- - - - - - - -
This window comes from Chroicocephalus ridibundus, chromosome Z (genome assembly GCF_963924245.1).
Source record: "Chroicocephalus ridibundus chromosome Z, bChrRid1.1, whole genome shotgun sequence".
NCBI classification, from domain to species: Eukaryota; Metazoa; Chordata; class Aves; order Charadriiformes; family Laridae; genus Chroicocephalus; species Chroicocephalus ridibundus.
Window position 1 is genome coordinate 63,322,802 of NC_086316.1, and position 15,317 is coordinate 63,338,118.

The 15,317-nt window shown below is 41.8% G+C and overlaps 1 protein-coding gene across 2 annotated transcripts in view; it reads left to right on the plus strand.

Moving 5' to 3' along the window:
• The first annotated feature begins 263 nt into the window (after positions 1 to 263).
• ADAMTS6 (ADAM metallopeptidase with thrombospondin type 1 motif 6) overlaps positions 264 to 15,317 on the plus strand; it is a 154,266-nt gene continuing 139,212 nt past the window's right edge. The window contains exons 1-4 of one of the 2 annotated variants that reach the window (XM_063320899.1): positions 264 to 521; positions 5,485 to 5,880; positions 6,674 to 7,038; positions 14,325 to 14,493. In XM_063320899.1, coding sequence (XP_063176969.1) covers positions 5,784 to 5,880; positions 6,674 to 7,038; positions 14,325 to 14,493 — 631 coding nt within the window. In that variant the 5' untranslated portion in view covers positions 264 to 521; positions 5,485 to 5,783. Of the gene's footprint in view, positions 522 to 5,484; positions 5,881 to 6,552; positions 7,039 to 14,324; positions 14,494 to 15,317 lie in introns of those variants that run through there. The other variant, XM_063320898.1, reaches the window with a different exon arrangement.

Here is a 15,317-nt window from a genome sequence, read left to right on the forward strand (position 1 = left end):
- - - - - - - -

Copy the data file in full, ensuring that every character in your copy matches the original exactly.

This window comes from Chroicocephalus ridibundus, chromosome Z (genome assembly GCF_963924245.1).
Source record: "Chroicocephalus ridibundus chromosome Z, bChrRid1.1, whole genome shotgun sequence".
NCBI classification, from domain to species: Eukaryota; Metazoa; Chordata; class Aves; order Charadriiformes; family Laridae; genus Chroicocephalus; species Chroicocephalus ridibundus.
Window position 1 is genome coordinate 63,322,802 of NC_086316.1, and position 15,317 is coordinate 63,338,118.

The 15,317-nt window shown below is 41.8% G+C and overlaps 1 protein-coding gene across 2 annotated transcripts in view; it reads left to right on the plus strand.

Moving 5' to 3' along the window:
• The first annotated feature begins 263 nt into the window (after positions 1 to 263).
• ADAMTS6 (ADAM metallopeptidase with thrombospondin type 1 motif 6) overlaps positions 264 to 15,317 on the plus strand; it is a 154,266-nt gene continuing 139,212 nt past the window's right edge. The window contains exons 1-4 of one of the 2 annotated variants that reach the window (XM_063320899.1): positions 264 to 521; positions 5,485 to 5,880; positions 6,674 to 7,038; positions 14,325 to 14,493. In XM_063320899.1, coding sequence (XP_063176969.1) covers positions 5,784 to 5,880; positions 6,674 to 7,038; positions 14,325 to 14,493 — 631 coding nt within the window. In that variant the 5' untranslated portion in view covers positions 264 to 521; positions 5,485 to 5,783. Of the gene's footprint in view, positions 522 to 5,484; positions 5,881 to 6,552; positions 7,039 to 14,324; positions 14,494 to 15,317 lie in introns of those variants that run through there. The other variant, XM_063320898.1, reaches the window with a different exon arrangement.

Here is a 15,317-nt window from a genome sequence, read left to right on the forward strand (position 1 = left end):